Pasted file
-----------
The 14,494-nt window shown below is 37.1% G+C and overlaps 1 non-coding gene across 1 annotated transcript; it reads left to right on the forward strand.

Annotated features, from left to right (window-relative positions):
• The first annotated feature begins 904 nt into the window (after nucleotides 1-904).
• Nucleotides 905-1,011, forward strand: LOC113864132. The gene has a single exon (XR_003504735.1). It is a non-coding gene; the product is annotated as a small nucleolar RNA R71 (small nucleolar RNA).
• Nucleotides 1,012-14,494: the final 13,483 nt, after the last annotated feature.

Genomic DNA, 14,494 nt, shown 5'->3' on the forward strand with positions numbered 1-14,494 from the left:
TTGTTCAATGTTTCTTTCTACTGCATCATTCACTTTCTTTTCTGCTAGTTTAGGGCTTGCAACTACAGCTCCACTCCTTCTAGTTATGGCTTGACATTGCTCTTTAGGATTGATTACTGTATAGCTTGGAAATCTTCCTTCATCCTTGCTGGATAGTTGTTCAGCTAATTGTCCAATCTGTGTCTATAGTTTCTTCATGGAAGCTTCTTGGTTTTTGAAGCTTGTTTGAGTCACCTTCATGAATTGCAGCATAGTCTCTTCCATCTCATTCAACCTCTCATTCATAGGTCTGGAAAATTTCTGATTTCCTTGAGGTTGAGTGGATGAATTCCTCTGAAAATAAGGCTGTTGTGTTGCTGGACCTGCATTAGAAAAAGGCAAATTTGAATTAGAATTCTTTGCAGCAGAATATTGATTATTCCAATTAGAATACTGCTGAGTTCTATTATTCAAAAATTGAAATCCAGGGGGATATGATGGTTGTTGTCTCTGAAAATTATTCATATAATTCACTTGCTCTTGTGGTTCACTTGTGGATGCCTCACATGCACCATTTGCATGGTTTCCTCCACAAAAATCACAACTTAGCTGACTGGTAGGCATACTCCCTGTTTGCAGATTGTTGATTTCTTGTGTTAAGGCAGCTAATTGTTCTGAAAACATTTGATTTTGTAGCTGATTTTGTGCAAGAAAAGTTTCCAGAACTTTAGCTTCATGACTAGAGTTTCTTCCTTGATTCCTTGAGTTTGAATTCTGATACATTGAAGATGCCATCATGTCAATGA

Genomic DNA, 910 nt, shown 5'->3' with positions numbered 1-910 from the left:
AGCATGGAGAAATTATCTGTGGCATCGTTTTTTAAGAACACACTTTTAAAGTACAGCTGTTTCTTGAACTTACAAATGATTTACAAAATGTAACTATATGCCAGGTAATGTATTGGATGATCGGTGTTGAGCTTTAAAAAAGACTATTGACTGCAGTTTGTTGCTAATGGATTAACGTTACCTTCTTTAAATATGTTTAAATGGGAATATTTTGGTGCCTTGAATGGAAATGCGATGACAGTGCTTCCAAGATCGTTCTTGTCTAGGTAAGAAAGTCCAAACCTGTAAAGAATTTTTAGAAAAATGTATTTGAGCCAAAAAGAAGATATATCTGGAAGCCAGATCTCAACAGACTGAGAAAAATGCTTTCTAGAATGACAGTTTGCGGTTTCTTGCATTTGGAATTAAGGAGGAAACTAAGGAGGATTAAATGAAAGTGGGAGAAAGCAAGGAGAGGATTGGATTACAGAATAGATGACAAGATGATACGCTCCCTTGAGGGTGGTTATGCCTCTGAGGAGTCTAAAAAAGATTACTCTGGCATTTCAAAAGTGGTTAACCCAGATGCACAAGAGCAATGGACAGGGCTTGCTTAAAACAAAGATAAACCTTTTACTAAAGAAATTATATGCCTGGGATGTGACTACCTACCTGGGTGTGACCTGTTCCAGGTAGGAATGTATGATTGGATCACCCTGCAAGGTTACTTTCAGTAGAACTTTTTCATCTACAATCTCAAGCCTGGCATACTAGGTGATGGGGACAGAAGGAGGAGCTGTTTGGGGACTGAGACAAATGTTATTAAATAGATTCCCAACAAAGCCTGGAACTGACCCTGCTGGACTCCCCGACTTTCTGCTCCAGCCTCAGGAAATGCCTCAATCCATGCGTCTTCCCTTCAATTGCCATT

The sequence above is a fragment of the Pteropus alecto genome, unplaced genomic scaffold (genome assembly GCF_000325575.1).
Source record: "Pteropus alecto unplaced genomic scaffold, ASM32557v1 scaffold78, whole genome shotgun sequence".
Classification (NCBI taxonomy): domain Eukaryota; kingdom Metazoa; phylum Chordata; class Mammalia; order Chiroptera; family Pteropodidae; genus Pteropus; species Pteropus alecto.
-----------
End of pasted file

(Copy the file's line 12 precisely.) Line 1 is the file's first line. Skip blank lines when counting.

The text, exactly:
Classification (NCBI taxonomy): domain Eukaryota; kingdom Metazoa; phylum Chordata; class Mammalia; order Chiroptera; family Pteropodidae; genus Pteropus; species Pteropus alecto.